Your safest course of action when your brain bubbles up a "should" idea is to just let it pass.
Do not allow yourself to take it seriously or get attached to it. It is only a thought -
something you made up - and it has no importance other than what you arbitrarily assign to
Start to notice what happens when you are not listening to what other people mean by what
they say. You (and they) can tell when you are not listening because you will have an
answer in your mind before they even stop talking. Do not presume that your experiences
have any relevance to another person. Listen!
Start to notice that other people's actions and requests make sense to them. The fact that
they may or may not make sense to you is not required. Learn!
Start to notice what happens if you allow yourself more than a passing thought that things
"should not" be happening the way they are happening. Notice how that thought can
paralyze you and how judgmental that is and how disrespectful, indifferent and impersonal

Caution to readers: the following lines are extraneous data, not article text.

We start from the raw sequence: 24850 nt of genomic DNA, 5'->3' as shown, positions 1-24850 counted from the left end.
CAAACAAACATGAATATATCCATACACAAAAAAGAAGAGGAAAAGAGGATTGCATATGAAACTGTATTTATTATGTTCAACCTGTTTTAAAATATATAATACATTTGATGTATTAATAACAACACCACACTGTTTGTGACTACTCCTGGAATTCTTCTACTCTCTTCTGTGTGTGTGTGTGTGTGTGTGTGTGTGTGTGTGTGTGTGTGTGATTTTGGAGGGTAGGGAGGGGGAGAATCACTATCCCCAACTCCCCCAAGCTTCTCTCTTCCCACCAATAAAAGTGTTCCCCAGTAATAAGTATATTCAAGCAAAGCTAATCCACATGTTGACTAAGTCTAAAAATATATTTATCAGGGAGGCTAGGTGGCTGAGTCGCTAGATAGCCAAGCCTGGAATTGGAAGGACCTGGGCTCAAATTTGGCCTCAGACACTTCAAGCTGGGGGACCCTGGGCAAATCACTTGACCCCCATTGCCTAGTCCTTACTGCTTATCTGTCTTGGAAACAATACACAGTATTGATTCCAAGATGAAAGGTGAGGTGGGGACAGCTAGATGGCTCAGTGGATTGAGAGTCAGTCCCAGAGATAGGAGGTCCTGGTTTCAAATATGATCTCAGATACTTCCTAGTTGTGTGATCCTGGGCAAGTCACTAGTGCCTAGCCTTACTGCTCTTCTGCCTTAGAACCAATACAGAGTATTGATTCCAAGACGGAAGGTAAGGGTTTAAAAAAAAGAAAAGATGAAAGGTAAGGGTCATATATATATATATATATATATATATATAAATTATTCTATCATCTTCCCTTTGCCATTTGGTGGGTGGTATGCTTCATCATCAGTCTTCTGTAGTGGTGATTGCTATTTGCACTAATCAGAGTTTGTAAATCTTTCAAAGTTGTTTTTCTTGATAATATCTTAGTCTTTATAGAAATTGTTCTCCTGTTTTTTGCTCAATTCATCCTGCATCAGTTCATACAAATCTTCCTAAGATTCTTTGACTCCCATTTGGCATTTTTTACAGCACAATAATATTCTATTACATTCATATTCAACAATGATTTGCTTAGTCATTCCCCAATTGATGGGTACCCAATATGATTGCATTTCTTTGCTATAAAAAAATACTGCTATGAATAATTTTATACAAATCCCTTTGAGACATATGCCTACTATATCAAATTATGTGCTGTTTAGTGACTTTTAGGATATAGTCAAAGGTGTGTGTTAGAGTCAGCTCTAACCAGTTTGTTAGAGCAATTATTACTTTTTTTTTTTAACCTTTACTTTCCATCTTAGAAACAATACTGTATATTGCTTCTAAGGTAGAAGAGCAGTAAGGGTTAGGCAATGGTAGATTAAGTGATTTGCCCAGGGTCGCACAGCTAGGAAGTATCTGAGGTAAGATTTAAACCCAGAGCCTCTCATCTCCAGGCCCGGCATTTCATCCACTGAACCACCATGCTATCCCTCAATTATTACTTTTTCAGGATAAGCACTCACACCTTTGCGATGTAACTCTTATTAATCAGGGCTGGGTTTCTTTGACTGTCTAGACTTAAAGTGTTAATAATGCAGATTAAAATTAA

you seem to others. Open up!
Start to notice when your own agenda seems more important than that of the people you
are delaing with, be they guests or staff. Notice how unserved those people feel when it
happens. Wake up!
In short, notice your pre-determined ideas and don't let them run your life. We all have our
personal preferences. But to impose your view of the world - your pre-determined ideas -
on others is disrespectful and will only keep you from seeing fresh possibilities.
for further information, contact:
Bill Marvin, The Restaurant Doctor
PO Box 280
Gig Harbor, WA 98335